July 13, 2005
Jill Bates is completing the third professional year of her pharmacy degree studies at the University of Illinois at Chicago, and has started her clerkship rotations with a position at the Food and Drug Administration in Washington, D.C. She is on track to receive the Pharm.D in 2006.
A high school teacher before embarking on her pharmacy education, Jill already holds a Bachelor of Science degree from Eastern Illinois University, where she majored in Zoology with an emphasis in Biology, as well as a master's degree with a concentration in Biochemistry and Biophysics from Northern Illinois University.
Before applying to pharmacy school, Jill tested the waters. She landed a job as a pharmacy technician, and used the pharmacy technician certification coursework as a primer. As a pharmacy student, Bates serves as the current student chapter president of the Illinois Council of Health-System Pharmacists and is involved on a national level with the American Society of Health-System Pharmacists (ASHSP). As a result of her activities with the state and national organizations, she was a recipient of ASHSP's $2,500 Student Leadership Award for the 2004-2005 academic year.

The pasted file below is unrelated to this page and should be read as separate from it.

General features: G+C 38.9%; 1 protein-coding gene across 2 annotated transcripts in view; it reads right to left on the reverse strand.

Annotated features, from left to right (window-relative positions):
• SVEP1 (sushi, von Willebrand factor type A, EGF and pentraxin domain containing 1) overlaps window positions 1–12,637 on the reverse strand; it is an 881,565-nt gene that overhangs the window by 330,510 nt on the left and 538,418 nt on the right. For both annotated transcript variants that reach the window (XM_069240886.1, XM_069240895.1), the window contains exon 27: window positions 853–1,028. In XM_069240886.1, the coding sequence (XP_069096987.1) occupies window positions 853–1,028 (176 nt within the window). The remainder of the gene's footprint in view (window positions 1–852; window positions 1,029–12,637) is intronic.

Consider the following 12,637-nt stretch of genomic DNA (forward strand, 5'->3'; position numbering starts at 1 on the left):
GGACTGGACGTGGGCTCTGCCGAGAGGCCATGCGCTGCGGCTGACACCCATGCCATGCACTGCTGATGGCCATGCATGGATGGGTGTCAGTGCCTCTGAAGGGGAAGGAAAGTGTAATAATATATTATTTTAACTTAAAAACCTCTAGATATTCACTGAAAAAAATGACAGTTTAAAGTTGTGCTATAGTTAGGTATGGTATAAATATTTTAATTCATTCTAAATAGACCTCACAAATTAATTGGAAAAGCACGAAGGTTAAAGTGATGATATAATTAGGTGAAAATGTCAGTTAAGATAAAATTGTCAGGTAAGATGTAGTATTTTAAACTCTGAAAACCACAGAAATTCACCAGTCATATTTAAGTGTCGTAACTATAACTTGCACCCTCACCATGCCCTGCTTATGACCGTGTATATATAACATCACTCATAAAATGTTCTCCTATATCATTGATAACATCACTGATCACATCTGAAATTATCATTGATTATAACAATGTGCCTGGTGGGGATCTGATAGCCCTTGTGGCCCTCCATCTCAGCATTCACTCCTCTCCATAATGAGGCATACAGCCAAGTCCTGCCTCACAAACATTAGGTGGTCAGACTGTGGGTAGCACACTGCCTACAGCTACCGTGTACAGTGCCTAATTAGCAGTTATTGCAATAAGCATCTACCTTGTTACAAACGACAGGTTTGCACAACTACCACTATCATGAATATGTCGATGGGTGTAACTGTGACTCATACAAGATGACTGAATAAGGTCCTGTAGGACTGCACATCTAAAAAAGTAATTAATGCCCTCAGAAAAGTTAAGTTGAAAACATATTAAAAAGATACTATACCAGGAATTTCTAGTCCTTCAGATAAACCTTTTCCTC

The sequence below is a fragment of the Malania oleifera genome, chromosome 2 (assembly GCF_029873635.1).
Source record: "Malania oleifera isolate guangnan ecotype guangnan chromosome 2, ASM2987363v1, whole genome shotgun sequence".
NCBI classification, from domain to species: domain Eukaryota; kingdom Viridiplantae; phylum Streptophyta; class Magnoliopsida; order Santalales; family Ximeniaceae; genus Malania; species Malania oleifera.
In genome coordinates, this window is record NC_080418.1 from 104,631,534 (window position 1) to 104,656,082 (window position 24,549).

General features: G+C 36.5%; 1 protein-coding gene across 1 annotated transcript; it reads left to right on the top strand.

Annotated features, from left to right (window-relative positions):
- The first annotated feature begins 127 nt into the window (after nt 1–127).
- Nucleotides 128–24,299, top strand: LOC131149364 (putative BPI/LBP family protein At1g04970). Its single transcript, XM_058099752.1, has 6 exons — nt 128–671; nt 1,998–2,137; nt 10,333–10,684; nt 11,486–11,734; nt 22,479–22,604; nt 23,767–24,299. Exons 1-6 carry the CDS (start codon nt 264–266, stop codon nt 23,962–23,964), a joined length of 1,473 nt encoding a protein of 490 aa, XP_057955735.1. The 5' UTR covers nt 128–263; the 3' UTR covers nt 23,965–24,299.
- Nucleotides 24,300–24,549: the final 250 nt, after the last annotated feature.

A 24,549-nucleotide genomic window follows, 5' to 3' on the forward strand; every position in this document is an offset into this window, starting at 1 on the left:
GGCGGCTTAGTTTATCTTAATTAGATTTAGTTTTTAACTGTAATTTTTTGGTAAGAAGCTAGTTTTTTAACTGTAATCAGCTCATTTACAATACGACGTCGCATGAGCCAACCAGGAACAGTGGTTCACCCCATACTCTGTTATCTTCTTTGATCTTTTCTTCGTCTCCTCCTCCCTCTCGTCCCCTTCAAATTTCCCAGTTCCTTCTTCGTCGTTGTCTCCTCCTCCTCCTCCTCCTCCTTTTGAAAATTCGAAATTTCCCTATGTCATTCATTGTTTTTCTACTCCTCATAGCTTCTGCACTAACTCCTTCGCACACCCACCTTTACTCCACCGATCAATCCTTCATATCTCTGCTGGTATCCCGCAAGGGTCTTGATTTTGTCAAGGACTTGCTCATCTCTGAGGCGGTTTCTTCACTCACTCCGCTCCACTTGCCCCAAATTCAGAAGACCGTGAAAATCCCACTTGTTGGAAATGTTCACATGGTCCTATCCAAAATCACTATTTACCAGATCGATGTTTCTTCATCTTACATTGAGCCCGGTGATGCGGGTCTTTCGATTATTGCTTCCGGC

Tell us about your Pharm.D education.
My Pharm.D. education has molded my character in the sense that it has helped to develop professional skills, something which I believe is crucial. For example, my public speaking has improved, the way that I handle stress has dramatically improved and my time management has been refined.
How did you decide to study the field of pharmacy
I have always geared my professional goals toward a service-oriented profession. For my professional situation, pharmacy is a career change from my previous experience teaching high school students. For as long as I can remember, I have either aimed to teach or be involved with healthcare.